is a protein complex functioning as a molecular biological machine. It uses protein domain dynamics on nanoscales A protein complex or multiprotein complex is a group of two or more associated polypeptide chains. Different polypeptide chains may have different functions. This is distinct from a multienzyme complex, in which multiple catalytic domains are found in a single polypeptide chain. Protein complexes are a form of quaternary structure. Proteins in a protein complex are linked by non-covalent protein–protein interactions, and different protein complexes have different degrees of stability over time. These complexes are a cornerstone of many (if not most) biological processes and together they form various types of molecular machinery that perform a vast array of biological functions. The cell is seen to be composed of modular supramolecular complexes, each of which performs an independent, discrete biological function. Through proximity, the speed and selectivity of binding interactions between enzymatic complex and substrates can be vastly improved, leading to higher cellular efficiency. Many of the techniques used to break open cells and isolate proteins are inherently disruptive to such large complexes, so it is often difficult to determine the components of a complex. Examples of protein complexes include the proteasome for molecular degradation and most RNA polymerases. In stable complexes, large hydrophobic interfaces between proteins typically bury surface areas larger than 2500 square Ås.


'' ribonuclease barnase (colored) and its inhibitor (blue) in a complex Protein complex formation sometimes serves to activate or inhibit one or more of the complex members and in this way, protein complex formation can be similar to phosphorylation. Individual proteins can participate in the formation of a variety of different protein complexes. Different complexes perform different functions, and the same complex can perform very different functions that depend on a variety of factors. Some of these factors are: * Which cellular compartment the complex exists in when it is contained * Which stage in the cell cycle the complexes are present * The nutritional status of the cell Many protein complexes are well understood, particularly in the model organism ''Saccharomyces cerevisiae'' (a strain of yeast). For this relatively simple organism, the study of protein complexes is now being performed genome wide and the elucidation of most protein complexes of the yeast is ongoing.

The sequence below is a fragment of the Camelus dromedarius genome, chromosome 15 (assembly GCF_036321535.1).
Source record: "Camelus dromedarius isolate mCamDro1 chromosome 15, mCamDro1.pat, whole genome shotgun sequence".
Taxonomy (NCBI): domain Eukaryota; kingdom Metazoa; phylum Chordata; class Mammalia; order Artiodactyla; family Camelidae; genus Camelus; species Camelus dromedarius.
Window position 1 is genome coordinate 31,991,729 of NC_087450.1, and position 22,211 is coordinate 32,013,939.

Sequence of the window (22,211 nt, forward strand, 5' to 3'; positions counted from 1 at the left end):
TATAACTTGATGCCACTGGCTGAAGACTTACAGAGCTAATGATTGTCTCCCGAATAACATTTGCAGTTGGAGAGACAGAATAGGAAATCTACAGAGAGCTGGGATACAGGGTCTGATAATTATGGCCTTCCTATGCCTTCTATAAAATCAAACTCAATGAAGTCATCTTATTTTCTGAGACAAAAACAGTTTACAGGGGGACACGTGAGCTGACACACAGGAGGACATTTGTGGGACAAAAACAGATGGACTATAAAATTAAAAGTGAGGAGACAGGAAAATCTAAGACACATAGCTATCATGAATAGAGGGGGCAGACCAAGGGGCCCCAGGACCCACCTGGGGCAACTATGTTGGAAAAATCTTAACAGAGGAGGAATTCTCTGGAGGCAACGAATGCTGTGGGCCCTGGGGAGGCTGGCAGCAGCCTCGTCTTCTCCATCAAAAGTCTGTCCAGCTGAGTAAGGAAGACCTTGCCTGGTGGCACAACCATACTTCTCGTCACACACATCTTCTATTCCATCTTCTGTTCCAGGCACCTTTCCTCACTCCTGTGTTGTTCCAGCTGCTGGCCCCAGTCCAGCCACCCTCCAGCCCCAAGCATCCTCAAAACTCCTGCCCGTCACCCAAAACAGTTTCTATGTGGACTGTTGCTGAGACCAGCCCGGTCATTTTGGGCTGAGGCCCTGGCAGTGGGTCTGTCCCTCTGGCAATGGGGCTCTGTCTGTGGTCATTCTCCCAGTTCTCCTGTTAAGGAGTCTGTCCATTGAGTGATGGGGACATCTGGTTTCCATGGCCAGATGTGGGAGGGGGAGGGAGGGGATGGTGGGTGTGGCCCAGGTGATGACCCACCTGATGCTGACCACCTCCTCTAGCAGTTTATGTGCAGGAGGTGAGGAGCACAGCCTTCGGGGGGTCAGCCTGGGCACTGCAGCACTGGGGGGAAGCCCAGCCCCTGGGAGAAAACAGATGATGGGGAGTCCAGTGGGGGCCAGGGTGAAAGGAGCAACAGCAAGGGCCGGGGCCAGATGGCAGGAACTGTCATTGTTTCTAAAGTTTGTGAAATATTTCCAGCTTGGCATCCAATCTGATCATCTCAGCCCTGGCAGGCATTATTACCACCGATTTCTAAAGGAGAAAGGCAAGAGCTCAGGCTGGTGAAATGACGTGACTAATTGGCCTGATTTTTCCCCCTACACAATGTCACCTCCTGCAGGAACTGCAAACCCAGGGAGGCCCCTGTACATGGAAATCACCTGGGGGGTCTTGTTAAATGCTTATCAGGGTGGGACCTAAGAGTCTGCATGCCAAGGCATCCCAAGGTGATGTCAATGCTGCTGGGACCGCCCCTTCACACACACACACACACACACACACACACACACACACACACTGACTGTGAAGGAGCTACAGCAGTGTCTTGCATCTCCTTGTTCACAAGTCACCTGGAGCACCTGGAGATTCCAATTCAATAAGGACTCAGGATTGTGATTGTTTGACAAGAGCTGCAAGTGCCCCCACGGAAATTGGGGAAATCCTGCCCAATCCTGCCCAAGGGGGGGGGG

Types of protein complexes

Obligate vs non-obligate protein complex

If a protein can form a stable well-folded structure on its own (without any other associated protein) ''in vivo'', then the complexes formed by such proteins are termed "non-obligate protein complexes". However, some proteins can't be found to create a stable well-folded structure alone, but can be found as a part of a protein complex which stabilizes the constituent proteins. Such protein complexes are called "obligate protein complexes".

Transient vs permanent/stable protein complex

Transient protein complexes form and break down transiently ''in vivo'', whereas permanent complexes have a relatively long half-life. Typically, the obligate interactions (protein–protein interactions in an obligate complex) are permanent, whereas non-obligate interactions have been found to be either permanent or transient. Note that there is no clear distinction between obligate and non-obligate interaction, rather there exist a continuum between them which depends on various conditions e.g. pH, protein concentration etc. However, there are important distinctions between the properties of transient and permanent/stable interactions: stable interactions are highly conserved but transient interactions are far less conserved, interacting proteins on the two sides of a stable interaction have more tendency of being co-expressed than those of a transient interaction (in fact, co-expression probability between two transiently interacting proteins is not higher than two random proteins), and transient interactions are much less co-localized than stable interactions. Though, transient by nature, transient interactions are very important for cell biology: the human interactome is enriched in such interactions, these interactions are the dominating players of gene regulation and signal transduction, and proteins with ''intrinsically disordered regions'' (IDR: regions in protein that show dynamic inter-converting structures in the native state) are found to be enriched in transient regulatory and signaling interactions.

Fuzzy complex

Fuzzy protein complexes have more than one structural form or dynamic structural disorder in the bound state. This means that proteins may not fold completely in either transient or permanent complexes. Consequently, specific complexes can have ambiguous interactions, which vary according to the environmental signals. Hence different ensemble of structures result in different (even opposite) biological functions. Post-translational modifications, protein interactions or alternative splicing modulate the conformational ensembles of fuzzy complexes, to fine-tune affinity or specificity of interactions. These mechanisms are often used for regulation within the eukaryotic transcription machinery.

Essential proteins in protein complexes